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25 Intriguing Classic Police Cars

Vukasin Herbez August 15, 2019

Today’s police cars are becoming moving fortresses on wheels. Many are big, tough-looking Sport Utility Vehicles (SUVs) with push bars in the front and all kinds of high-tech equipment inside. Although modern police cruisers are undoubtedly efficient, powerful, and fast, they lack the cool factor of several classic law enforcement vehicles.

So we took a look back at 25 of the most iconic classic police cars from around the world. You could say these are the coolest cruisers ever made. Not all of them are fast or powerful, but every car on this list is fantastic in its own right. Check them out right here:

Citroen SM Gendarmerie
  1. Citroen SM Gendarmerie

One of the coolest looking, most exclusive Citroen cars was the gorgeous SM, which they introduced in 1970. This elegant coupe had some interesting features. And when Citroen presented it, the SM made the competition look and feel outdated and old. The aesthetics were clearly French with a hydro-pneumatic self-leveling suspension and front-wheel drive.

But instead of an underpowered four-cylinder engine, it had a 2.7-liter V6 Maserati developed. And it provided enough power for a lively performance. The Gendarmerie chose this car because it could cruise at high speeds necessary for catching criminals on the highways of France.

AMC Javelin AMX

  1. AMC Javelin AMX

Today’s law enforcement agencies use various vehicles in their patrol duties. But back in the days of those original muscle cars, police cruisers were big and slow sedans. Detroit was producing fast cars capable of achieving high speeds and outrunning the police, but the cops still used large, heavy, four-door automobiles.

So in 1971, Alabama State Troopers saw the need for fast and capable patrol cars which they could use to chase suspects. The cars also needed the regular police components with enough space for two officers and their gear. After a short search, they decided to purchase the AMC Javelin AMX with a 401 V8 engine delivering 335 HP.

The Alabama State Troopers chose this car since it was one of the cheapest available and ended up buying 133 examples which served during the ’70s. This was the first time that an official police force used a true muscle car. As many retired officers will testify, the Javelins proved to be the best choice as veterans of many highway chases.

Volkswagen Beetle

  1. Volkswagen Beetle

The VW Beetle is one of the definitive cars of the 20th century. Since over 22 million of them were sold, it is logical that people use it for numerous purposes. One of them is as a police car. In Germany and many other European countries, the VW Beetle has been a legitimate patrol car for many years.

It may not have won any high-speed pursuits or proven itself on the Autobahn. But for patrol work and as an urban police car, the VW Beetle was more than appropriate. Its look is no doubt an iconic and intriguing one.

Dodge Diplomat

  1. Dodge Diplomat

Anybody who remembers the 1980s remembers the Dodge Diplomat/Plymouth Fury cop cars. They were the favorite basic transportation of many law enforcement agencies all over the country. These cars were ordinary sedans with rear-wheel drive and V8 engines in the front.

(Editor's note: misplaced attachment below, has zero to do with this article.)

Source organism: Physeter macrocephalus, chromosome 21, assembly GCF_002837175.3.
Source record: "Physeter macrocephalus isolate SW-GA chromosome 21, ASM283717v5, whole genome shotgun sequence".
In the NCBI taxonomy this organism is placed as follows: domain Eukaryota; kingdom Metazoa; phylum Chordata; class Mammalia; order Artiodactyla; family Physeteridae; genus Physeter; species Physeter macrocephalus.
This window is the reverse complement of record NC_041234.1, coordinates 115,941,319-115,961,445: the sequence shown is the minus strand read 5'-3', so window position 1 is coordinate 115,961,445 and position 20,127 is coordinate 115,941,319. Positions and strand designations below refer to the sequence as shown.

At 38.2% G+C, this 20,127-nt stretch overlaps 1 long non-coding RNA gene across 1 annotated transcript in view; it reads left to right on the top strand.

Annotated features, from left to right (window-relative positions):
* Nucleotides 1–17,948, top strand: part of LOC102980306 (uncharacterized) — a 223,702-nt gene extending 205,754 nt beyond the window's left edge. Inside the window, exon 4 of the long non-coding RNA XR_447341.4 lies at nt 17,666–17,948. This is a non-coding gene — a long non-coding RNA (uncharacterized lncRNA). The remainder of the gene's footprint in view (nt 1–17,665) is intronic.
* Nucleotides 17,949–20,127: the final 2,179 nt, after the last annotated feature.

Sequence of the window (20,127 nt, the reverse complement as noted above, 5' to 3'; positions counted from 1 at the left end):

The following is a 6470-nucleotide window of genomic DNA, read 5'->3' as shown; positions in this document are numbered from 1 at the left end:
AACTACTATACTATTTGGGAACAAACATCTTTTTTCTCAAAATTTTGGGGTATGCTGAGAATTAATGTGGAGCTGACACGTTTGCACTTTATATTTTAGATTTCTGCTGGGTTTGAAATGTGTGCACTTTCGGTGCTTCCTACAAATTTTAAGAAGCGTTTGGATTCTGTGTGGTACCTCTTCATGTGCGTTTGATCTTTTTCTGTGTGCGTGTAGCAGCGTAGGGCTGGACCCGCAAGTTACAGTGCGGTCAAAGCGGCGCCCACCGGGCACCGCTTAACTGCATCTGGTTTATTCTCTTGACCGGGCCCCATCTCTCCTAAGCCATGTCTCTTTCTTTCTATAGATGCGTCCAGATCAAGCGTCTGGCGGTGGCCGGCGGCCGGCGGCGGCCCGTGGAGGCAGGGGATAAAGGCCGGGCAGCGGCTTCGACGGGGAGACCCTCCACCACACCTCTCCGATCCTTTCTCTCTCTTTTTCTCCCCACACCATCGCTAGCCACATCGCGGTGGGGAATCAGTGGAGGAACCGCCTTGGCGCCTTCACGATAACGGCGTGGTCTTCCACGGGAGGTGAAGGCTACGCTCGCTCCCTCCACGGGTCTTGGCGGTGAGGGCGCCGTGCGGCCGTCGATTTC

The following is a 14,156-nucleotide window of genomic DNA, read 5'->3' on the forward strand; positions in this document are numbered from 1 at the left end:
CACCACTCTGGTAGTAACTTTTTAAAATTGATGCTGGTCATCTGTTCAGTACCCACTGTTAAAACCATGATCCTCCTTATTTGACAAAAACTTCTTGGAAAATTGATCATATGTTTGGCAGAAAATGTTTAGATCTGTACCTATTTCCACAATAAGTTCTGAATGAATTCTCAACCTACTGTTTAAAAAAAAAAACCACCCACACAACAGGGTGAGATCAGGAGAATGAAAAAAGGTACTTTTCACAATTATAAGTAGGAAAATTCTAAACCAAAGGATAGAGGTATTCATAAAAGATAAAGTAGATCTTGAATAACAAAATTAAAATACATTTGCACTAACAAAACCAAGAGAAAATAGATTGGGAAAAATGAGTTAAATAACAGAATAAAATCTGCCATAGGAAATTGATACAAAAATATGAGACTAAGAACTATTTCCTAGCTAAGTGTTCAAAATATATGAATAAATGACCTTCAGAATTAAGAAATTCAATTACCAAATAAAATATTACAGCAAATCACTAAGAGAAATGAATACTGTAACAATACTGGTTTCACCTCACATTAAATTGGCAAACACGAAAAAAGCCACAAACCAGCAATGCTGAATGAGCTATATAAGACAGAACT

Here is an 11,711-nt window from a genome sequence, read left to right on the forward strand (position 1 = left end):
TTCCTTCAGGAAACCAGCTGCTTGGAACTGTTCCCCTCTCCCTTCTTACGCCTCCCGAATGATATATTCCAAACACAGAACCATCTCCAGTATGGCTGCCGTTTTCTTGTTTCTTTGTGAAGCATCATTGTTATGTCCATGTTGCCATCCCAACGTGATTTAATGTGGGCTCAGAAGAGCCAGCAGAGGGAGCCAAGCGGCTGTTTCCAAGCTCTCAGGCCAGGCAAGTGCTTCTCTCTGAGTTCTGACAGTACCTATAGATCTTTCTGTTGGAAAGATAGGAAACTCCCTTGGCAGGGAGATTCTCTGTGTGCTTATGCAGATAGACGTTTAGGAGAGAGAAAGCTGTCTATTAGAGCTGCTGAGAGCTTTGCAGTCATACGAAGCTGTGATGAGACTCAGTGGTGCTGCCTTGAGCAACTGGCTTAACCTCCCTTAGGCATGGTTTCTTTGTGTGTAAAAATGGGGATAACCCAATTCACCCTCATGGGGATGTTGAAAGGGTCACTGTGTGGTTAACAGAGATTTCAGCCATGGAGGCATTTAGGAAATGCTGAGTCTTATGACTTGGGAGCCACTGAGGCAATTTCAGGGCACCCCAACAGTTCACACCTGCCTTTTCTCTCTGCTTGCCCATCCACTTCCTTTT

Although not particularly fast, these Mopars were tough and durable. Most Diplomats were powered by a 318 V8. However, they made others for pursuit purposes with a 360 V8 with a four-barrel carburetor. Those cars were somewhat fast, but not as fast as the SSP Mustang or Camaro B4C.

Ford RS200

  1. Ford RS200

When Ford introduced the RS200 in 1984, it was a mid-engine, turbocharged sports car. The RS200 featured lightweight body construction, a 2.1-liter engine with 250 HP and two seats. It was a race car with no intention of hiding it. And thanks to the all-wheel drive, it was capable of jumping from 0 to 60 mph in only five seconds flat.

However, the road version, of which 200 were made, was detuned from 450 compared to 500 HP of the race version. The RS200 was basically homologation special with no real-life usability. But somehow, several examples went to the British police for use as high-speed chase cars for the better part of the ’80s.

Dodge Polara

  1. Dodge Polara

American police cars were always interesting to car lovers since they featured full-size body styles and powerful engines. Also, their tough mechanics helped them cope with everyday crime-fighting activities. One of the most respected classic police cars is the Dodge Polara 440 from the late ’60s.

Since the new Polara arrived at the height of muscle car popularity, the 440 V8 with 375 HP proved to be a common choice. Interestingly, many law enforcement agencies purchased the 440 powered Polaris for their ruggedness and power. In fact, there are still some retired officers that claim the 1969 Polara with the 440 was the best patrol car they ever built.

Alpine A110 France

  1. Alpine A110 France

One of the best French classic sports cars was the Alpine A110. Available from 1961 to 1977, the A110 was an incredibly light, fast and nimble coupe. Soon, it proved itself on the rally stages and won numerous events. However, it has also found use as a police car in France during the early ’70s.

Since the A110 was small, it could only seat two people, so it wasn’t much in terms of comfort. But it was effective for flying through narrow streets at high speeds and running down the highways.

Range Rover

  1. Range Rover

The British Police needed tough and quick SUVs for patrolling and emergency runs back in the early ’70s. However, the only available model was the painfully slow Land Rover Defender. So, when the introduced the Range Rover, the UK law enforcement agencies snapped it up.

This was a capable and upscale model since it had modern driving dynamics as well as a 3.5-liter V8 with decent performance numbers. Even today, the British Police still uses Range Rovers for various purposes.

Ford Mustang SSP

  1. Ford Mustang SSP